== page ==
Then, all these people just mentioned have their families, their friends, their neighbours, their love interests, and their voices to find in this plethoric setting. And summarising this novel is tough because – and when you read it you will appreciate the irony of the words that follow – there is no denouement, no falling action. Matkari is simply – and by now you should be reconsidering what this word could mean – reading and writing people living their lives with each other, inspired as he is by cinema and its audiovisual catharsis.

But like the title of the book, this claim about simplicity could go any way, prone as it is to metaphorical readings. The cover is a tasteful one: the bottom left half gives us a wide shot of a skyscraper under construction, and the top right half shows a large dead crow pheasant (better known as the bhardwaj), all suspended against a yellow background.

And what could “half-open windows” mean? Whatever it is, it certainly has much to do with the sadness within the story, the halfness, and with the Hitchcockian desire to spot and anticipate things from afar. Go read this novel; it gets over fast not because it’s short, but because that’s how things work now – they get over fast, they end quick.

Half-Open Windows, Ganesh Matkari, translated from the Marathi by Jerry Pinto, Speaking Tiger Books.

Support our journalism by subscribing to Scroll+ here. We welcome your comments at letters@scroll.in.
Sponsored Content BY 

Movies can make you leap beyond what is possible

Movies have the power to inspire us like nothing else.

Why do we love watching movies? The question might be elementary, but one that generates a range of responses. If you had to visualise the world of movies on a spectrum, it would reflect vivid shades of human emotions like inspiration, thrill, fantasy, adventure, love, motivation and empathy - generating a universal appeal bigger than of any other art form.

“I distinctly remember when I first watched Mission Impossible I. The scene where Tom Cruise suspends himself from a ventilator to steal a hard drive is probably the first time I saw special effects, stunts and suspense combined so brilliantly.”  

— Shristi, 30

Beyond the vibe of a movie theatre and the smell of fresh popcorn, there is a deeply personal relationship one creates with films. And with increased access to movies on television channels like &flix, Zee Entertainment’s brand-new English movie channel, we can experience the magic of movies easily, in the comforts of our home.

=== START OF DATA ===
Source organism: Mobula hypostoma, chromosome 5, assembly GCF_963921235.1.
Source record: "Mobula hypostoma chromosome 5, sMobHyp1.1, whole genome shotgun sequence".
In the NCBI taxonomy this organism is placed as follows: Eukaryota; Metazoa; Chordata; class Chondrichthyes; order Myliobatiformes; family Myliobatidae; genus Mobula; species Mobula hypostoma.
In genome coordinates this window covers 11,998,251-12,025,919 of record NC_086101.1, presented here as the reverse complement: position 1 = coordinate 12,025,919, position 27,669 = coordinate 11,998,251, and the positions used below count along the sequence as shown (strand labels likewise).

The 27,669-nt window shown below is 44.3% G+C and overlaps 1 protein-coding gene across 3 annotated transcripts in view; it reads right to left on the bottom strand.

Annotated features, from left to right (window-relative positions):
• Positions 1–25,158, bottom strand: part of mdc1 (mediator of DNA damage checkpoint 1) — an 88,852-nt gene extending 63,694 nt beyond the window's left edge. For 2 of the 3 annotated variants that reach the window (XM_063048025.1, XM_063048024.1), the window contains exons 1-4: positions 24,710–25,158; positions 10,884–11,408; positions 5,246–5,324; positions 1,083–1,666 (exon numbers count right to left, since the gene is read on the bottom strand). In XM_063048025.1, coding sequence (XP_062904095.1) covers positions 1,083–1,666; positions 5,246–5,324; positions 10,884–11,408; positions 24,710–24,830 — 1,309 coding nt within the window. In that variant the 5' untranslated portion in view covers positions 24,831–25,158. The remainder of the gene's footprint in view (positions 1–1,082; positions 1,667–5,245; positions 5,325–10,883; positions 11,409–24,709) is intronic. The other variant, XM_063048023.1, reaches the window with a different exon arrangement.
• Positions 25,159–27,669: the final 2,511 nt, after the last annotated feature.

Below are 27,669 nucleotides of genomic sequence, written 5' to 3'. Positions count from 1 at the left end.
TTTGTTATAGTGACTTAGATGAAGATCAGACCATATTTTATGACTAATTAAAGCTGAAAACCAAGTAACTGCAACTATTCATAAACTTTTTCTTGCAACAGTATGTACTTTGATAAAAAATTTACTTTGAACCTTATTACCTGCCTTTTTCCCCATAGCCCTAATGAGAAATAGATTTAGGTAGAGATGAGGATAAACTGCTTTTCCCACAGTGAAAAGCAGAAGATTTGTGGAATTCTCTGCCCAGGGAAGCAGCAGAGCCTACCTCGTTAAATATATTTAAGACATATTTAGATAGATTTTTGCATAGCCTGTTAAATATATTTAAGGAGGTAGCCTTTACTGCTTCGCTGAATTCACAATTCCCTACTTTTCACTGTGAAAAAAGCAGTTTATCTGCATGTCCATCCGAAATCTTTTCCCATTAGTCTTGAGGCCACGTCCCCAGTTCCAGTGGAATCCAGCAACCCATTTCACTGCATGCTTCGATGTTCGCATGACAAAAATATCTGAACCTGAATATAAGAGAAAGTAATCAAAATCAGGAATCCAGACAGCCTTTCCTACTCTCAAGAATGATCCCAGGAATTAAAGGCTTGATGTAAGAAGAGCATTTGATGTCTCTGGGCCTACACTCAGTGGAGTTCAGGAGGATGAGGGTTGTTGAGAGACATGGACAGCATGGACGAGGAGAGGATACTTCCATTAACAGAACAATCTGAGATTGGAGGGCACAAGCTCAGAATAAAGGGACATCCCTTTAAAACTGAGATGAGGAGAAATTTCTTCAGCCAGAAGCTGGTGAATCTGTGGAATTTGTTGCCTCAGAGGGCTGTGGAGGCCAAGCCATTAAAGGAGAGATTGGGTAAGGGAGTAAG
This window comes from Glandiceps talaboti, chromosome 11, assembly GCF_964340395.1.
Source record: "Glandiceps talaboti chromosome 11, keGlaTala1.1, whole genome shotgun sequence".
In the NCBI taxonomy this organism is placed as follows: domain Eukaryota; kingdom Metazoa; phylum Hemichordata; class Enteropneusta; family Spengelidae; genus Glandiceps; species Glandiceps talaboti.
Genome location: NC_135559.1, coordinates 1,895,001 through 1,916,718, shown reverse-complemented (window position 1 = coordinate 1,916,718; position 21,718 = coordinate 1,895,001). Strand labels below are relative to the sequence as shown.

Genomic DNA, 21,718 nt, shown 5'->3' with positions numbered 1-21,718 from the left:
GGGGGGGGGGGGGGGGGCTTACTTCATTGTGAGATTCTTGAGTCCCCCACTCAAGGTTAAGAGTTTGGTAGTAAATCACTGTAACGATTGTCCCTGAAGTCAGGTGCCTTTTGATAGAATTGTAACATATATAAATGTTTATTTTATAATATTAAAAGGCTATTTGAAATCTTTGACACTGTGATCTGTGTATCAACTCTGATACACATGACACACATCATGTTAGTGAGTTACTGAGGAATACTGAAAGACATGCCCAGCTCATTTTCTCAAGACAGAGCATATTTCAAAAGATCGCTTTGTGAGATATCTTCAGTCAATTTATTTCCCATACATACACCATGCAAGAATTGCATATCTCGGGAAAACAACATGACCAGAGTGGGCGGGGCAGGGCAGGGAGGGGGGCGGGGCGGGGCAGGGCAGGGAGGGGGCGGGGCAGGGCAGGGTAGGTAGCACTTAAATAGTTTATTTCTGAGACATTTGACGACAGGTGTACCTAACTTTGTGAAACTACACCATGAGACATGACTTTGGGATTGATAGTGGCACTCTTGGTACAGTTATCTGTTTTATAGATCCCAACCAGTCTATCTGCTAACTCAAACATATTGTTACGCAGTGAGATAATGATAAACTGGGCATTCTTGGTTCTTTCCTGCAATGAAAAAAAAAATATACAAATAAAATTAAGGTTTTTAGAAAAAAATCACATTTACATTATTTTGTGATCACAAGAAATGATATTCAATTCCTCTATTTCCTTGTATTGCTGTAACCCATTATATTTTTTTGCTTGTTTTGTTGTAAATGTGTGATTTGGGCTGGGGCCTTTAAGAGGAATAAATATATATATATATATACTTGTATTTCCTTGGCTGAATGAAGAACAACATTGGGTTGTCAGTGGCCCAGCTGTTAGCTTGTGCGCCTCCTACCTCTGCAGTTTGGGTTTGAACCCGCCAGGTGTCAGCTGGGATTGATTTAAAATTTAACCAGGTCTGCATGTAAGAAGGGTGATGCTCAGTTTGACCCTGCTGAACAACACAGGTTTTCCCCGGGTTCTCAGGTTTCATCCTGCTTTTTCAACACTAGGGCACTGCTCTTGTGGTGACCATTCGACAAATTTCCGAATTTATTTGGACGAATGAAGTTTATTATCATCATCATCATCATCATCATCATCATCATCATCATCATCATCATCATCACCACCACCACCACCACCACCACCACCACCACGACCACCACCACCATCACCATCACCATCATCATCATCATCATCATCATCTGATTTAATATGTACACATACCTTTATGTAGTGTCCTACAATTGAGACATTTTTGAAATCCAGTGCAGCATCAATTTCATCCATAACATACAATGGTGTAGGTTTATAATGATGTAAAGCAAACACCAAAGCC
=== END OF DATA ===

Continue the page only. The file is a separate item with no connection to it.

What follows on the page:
The channel’s tagline ‘Leap Forth’ is a nod to the exciting and inspiring role that English cinema plays in our lives. Comparable to the pizazz of the movie premieres, the channel launched its logo and tagline through a big reveal on a billboard with Spider-Man in Mumbai, activated by 10,000 tweets from English movies buffs. Their impressive line-up of movies was also shown as part of the launch, enticing fans with new releases such as Spider-Man: Homecoming, Baby Driver, Blade Runner 2049, The Dark Tower, Jumanji: Welcome to the Jungle and Life.

“Edgar Wright is my favourite writer and director. I got interested in film-making because of Hot Fuzz and Shaun of the dead. I love his unique style of storytelling, especially in his latest movie Baby Driver.”

— Siddhant, 26

Indeed, movies can inspire us to ‘leap forth’ in our lives. They give us an out-of-this-world experience by showing us fantasy worlds full of magic and wonder, while being relatable through stories of love, kindness and courage. These movies help us escape the sameness of our everyday lives; expanding our imagination and inspiring us in different ways. The movie world is a window to a universe that is full of people’s imaginations and dreams. It’s vast, vivid and populated with space creatures, superheroes, dragons, mutants and artificial intelligence – making us root for the impossible. Speaking of which, the American science fiction blockbuster, Ghost in the Shell will be premiering on the 24th of June at 1:00 P.M. and 9:00 P.M, only on &flix.

“I relate a lot to Peter Parker. I identified with his shy, dorky nature as well as his loyalty towards his friends. With great power, comes great responsibility is a killer line, one that I would remember for life. Of all the superheroes, I will always root for Spiderman”

— Apoorv, 21

There are a whole lot of movies between the ones that leave a lasting impression and ones that take us through an exhilarating two-hour-long ride. This wide range of movies is available on &flix. The channel’s extensive movie library includes over 450 great titles bringing one hit movie premiere every week. To get a taste of the exciting movies available on &flix, watch the video below:

Play

This article was produced by the Scroll marketing team on behalf of &flix and not by the Scroll editorial team.